Colonies of the cheilostome bryozoan Schizoporella errata were grown at a site near Ischia Island (Tyrrhenian Sea, Italy) where volcanogenic CO2 emissions lower seawater pH to 7.76, simulating levels of ocean acidification predicted for the end of the present century. Compared with colonies from a control site (mean pH = 8.09), putative defensive polymorphs (avicularia) were significantly fewer, and retarded growth of zooidal basal and lateral walls was evident at the low pH site. The lower proportion of avicularia suggests a switch in resource allocation away from defence to favouring rapid growth. In addition, corrosion of the skeleton was observed in both new and old zooids at the low pH site, and feeding zooids were slightly smaller but had larger orifices for the protrusion of feeding lophophores. These findings corroborate previous studies demonstrating potential dissolution of carbonate skeletons in low pH seawater, while providing new insight into the possible ability of colonial species to respond to ocean acidification by adjusting resource allocation between zooids of different types.

Skeletal alterations and polymorphism in a Mediterranean bryozoan at natural CO2 vents

Cocito, S.;Lombardi, C.
2011

Abstract

Colonies of the cheilostome bryozoan Schizoporella errata were grown at a site near Ischia Island (Tyrrhenian Sea, Italy) where volcanogenic CO2 emissions lower seawater pH to 7.76, simulating levels of ocean acidification predicted for the end of the present century. Compared with colonies from a control site (mean pH = 8.09), putative defensive polymorphs (avicularia) were significantly fewer, and retarded growth of zooidal basal and lateral walls was evident at the low pH site. The lower proportion of avicularia suggests a switch in resource allocation away from defence to favouring rapid growth. In addition, corrosion of the skeleton was observed in both new and old zooids at the low pH site, and feeding zooids were slightly smaller but had larger orifices for the protrusion of feeding lophophores. These findings corroborate previous studies demonstrating potential dissolution of carbonate skeletons in low pH seawater, while providing new insight into the possible ability of colonial species to respond to ocean acidification by adjusting resource allocation between zooids of different types.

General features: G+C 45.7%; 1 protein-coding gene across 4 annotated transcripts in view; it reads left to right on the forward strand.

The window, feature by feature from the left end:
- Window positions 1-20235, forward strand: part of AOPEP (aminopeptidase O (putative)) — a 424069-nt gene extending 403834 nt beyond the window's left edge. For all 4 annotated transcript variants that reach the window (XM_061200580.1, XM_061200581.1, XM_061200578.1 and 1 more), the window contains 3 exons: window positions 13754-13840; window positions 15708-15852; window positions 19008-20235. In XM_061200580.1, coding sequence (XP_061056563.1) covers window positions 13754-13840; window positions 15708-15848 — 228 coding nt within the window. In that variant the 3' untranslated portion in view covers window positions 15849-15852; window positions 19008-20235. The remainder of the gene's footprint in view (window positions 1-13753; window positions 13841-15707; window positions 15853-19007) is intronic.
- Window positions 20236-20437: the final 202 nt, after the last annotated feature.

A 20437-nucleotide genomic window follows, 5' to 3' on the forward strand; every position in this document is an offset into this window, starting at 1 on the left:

Schizoporella;Mediterranean Sea;Bryozoan;CO2;Ocean acidification;Polymorphism
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Utilizza questo identificativo per citare o creare un link a questo documento: https://hdl.handle.net/20.500.12079/356
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